Housing Minister raises eyebrows by saying homes rises ‘are a good thing’

Kris Hopkins MP

Vince Cable MP

First published in News Bradford Telegraph and Argus: Photograph of the Author by , Parliamentary Correspondent

Keighley MP Kris Hopkins has clashed with a fellow minister after welcoming the latest hike in house prices.

The Housing Minister raised eyebrows after suggesting rising property prices were a “good thing”, telling an interviewer: “I bought a house and I expect the value to rise.”

The comment followed new figures revealing that prices across the UK had surged by 9.2 per cent over the past year, pushing the average cost to £178,124. But Vince Cable, the Liberal Democrat Business Secretary, warned that home ownership was now “unaffordable” to people on middle incomes.

And he said: “I do not agree with Kris Hopkins. If you are an owner-occupier who has paid off your mortgage, it is an increase in your paper or real wealth. But if you are a young family trying to get into the housing market and it is unaffordable, it is an extremely bad thing.”

Mr Cable also called for a big increase in housebuilding, saying: “That, and only that, is the solution to our housing problem.”

In contrast, Mr Hopkins – promoted by David Cameron last year – has insisted the Coalition is already on course to build more homes than Labour did. And he has dismissed warnings that the ‘Help to Buy’ scheme will inflate a dangerous housing bubble, another favourite criticism of Mr Cable.

Mr Hopkins spoke out after Nationwide, the country’s biggest building society, said prices were sharply on the rise across the country. But the annual increase in Yorkshire – 6.3 per cent, to an average price of £139,775 – was lower than in any other English region.

And, across the North, prices are still below their peak in 2007, before the financial crash.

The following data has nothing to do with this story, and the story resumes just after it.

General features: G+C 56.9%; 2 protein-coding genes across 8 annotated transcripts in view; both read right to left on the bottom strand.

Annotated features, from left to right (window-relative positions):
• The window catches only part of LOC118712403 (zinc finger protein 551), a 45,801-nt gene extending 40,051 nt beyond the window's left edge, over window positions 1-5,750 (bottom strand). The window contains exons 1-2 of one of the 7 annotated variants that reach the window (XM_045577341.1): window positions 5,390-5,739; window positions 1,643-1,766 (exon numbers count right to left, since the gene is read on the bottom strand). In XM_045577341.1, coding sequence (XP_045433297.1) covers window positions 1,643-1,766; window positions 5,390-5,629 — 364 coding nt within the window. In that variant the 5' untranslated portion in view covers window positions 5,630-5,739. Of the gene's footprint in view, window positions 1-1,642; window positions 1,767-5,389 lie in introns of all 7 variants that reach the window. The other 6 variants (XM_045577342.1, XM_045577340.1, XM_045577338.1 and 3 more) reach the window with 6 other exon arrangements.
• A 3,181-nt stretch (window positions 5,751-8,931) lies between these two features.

Interviewed by Newsnight, Mr Hopkins said: “You have got to say that, where we were in 2008 and 2010, we’re nowhere near those prices at this moment in time. There are a lot of people out there who haven’t reached the value of their house that they purchased. I bought a house and I expect the value to rise.”

Bur Mr Cable said: “A family on an average income is nowhere near able to afford a house at the average price.” In the mid-1990s, the average house price was three times average earnings, Mr Cable added – but that ratio now stood at about 5.5.

Comments (2)

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7:28pm Fri 4 Apr 14

BertSanders says...

House values are up and the majority of them are owned by elderlyy people
who may well need that asset to secure some sort of comfort in their latter years. Young people are finding it diffiicult or impossible to get on the housing ladder and the jobs situation is not good and pay is restricted.
Mr Hopkins persues the capital viewpoint and Mr Cable the social viewpoit.
It is hard to see how the situation will resolve - I think old people will hang on to their assets and the young will find ever increasing anguish.
Easily available credit and the figures show there is more interest in car ownership than home ownership.
Is it better to be secure or the live it up while you can? - that seems to be the choice. The old will not be able to rely on Social Services.
House values are up and the majority of them are owned by elderlyy people who may well need that asset to secure some sort of comfort in their latter years. Young people are finding it diffiicult or impossible to get on the housing ladder and the jobs situation is not good and pay is restricted. Mr Hopkins persues the capital viewpoint and Mr Cable the social viewpoit. It is hard to see how the situation will resolve - I think old people will hang on to their assets and the young will find ever increasing anguish. Easily available credit and the figures show there is more interest in car ownership than home ownership. Is it better to be secure or the live it up while you can? - that seems to be the choice. The old will not be able to rely on Social Services. BertSanders
  • Score: 2

10:24pm Fri 4 Apr 14

Mr Perks says...

The situation hasn't been helped by the 'bedroom tax' either. Disabled people have been forced to move into smaller, often privately rented housing, which is more expensive and reduces the number of privately rented homes that are available. The obvious solution is for the government to build houses and rent them out/mortgage them at affordable prices, but this lot won't do it! There are too few homes for too many people and it's only going to get worse as the population is projected to increase in the decades to come.
The situation hasn't been helped by the 'bedroom tax' either. Disabled people have been forced to move into smaller, often privately rented housing, which is more expensive and reduces the number of privately rented homes that are available. The obvious solution is for the government to build houses and rent them out/mortgage them at affordable prices, but this lot won't do it! There are too few homes for too many people and it's only going to get worse as the population is projected to increase in the decades to come. Mr Perks
  • Score: -1

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